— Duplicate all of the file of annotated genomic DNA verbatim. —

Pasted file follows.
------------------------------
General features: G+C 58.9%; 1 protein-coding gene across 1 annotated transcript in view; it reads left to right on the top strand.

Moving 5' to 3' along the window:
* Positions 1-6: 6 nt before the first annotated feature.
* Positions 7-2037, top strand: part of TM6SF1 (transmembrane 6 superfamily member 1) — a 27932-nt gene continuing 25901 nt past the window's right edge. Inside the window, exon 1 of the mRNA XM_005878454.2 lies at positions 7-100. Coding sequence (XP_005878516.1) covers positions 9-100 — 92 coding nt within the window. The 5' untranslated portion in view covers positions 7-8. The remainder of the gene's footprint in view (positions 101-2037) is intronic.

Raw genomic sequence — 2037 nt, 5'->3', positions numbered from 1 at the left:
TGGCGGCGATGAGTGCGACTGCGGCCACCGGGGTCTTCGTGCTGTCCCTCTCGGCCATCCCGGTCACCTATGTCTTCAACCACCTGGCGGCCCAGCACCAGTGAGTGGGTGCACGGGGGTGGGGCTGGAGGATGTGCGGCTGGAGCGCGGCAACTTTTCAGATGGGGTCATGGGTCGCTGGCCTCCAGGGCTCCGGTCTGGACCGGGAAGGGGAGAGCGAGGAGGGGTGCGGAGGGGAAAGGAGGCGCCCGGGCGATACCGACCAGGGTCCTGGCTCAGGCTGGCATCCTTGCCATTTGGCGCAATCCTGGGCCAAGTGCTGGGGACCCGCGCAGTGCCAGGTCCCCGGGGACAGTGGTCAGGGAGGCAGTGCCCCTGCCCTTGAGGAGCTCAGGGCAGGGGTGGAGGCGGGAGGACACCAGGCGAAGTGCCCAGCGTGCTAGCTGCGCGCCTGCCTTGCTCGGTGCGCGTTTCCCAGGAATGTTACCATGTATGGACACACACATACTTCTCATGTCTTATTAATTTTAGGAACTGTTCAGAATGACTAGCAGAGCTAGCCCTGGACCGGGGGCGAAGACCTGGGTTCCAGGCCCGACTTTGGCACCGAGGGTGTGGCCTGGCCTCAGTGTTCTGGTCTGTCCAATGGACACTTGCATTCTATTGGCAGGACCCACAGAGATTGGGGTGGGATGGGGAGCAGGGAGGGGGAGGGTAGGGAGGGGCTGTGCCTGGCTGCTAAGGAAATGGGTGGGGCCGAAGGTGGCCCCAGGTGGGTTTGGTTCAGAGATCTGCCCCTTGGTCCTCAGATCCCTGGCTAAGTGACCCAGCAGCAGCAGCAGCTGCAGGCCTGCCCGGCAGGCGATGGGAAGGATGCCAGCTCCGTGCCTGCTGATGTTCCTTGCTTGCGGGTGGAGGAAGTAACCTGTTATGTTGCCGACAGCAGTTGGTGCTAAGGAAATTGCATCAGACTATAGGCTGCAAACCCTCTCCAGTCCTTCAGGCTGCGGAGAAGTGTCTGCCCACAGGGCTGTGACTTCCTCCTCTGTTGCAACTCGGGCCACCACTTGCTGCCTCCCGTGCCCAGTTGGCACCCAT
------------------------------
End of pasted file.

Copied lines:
General features: G+C 58.9%; 1 protein-coding gene across 1 annotated transcript in view; it reads left to right on the top strand.

Moving 5' to 3' along the window:
* Positions 1-6: 6 nt before the first annotated feature.
* Positions 7-2037, top strand: part of TM6SF1 (transmembrane 6 superfamily member 1) — a 27932-nt gene continuing 25901 nt past the window's right edge. Inside the window, exon 1 of the mRNA XM_005878454.2 lies at positions 7-100. Coding sequence (XP_005878516.1) covers positions 9-100 — 92 coding nt within the window. The 5' untranslated portion in view covers positions 7-8. The remainder of the gene's footprint in view (positions 101-2037) is intronic.

Raw genomic sequence — 2037 nt, 5'->3', positions numbered from 1 at the left:
TGGCGGCGATGAGTGCGACTGCGGCCACCGGGGTCTTCGTGCTGTCCCTCTCGGCCATCCCGGTCACCTATGTCTTCAACCACCTGGCGGCCCAGCACCAGTGAGTGGGTGCACGGGGGTGGGGCTGGAGGATGTGCGGCTGGAGCGCGGCAACTTTTCAGATGGGGTCATGGGTCGCTGGCCTCCAGGGCTCCGGTCTGGACCGGGAAGGGGAGAGCGAGGAGGGGTGCGGAGGGGAAAGGAGGCGCCCGGGCGATACCGACCAGGGTCCTGGCTCAGGCTGGCATCCTTGCCATTTGGCGCAATCCTGGGCCAAGTGCTGGGGACCCGCGCAGTGCCAGGTCCCCGGGGACAGTGGTCAGGGAGGCAGTGCCCCTGCCCTTGAGGAGCTCAGGGCAGGGGTGGAGGCGGGAGGACACCAGGCGAAGTGCCCAGCGTGCTAGCTGCGCGCCTGCCTTGCTCGGTGCGCGTTTCCCAGGAATGTTACCATGTATGGACACACACATACTTCTCATGTCTTATTAATTTTAGGAACTGTTCAGAATGACTAGCAGAGCTAGCCCTGGACCGGGGGCGAAGACCTGGGTTCCAGGCCCGACTTTGGCACCGAGGGTGTGGCCTGGCCTCAGTGTTCTGGTCTGTCCAATGGACACTTGCATTCTATTGGCAGGACCCACAGAGATTGGGGTGGGATGGGGAGCAGGGAGGGGGAGGGTAGGGAGGGGCTGTGCCTGGCTGCTAAGGAAATGGGTGGGGCCGAAGGTGGCCCCAGGTGGGTTTGGTTCAGAGATCTGCCCCTTGGTCCTCAGATCCCTGGCTAAGTGACCCAGCAGCAGCAGCAGCTGCAGGCCTGCCCGGCAGGCGATGGGAAGGATGCCAGCTCCGTGCCTGCTGATGTTCCTTGCTTGCGGGTGGAGGAAGTAACCTGTTATGTTGCCGACAGCAGTTGGTGCTAAGGAAATTGCATCAGACTATAGGCTGCAAACCCTCTCCAGTCCTTCAGGCTGCGGAGAAGTGTCTGCCCACAGGGCTGTGACTTCCTCCTCTGTTGCAACTCGGGCCACCACTTGCTGCCTCCCGTGCCCAGTTGGCACCCAT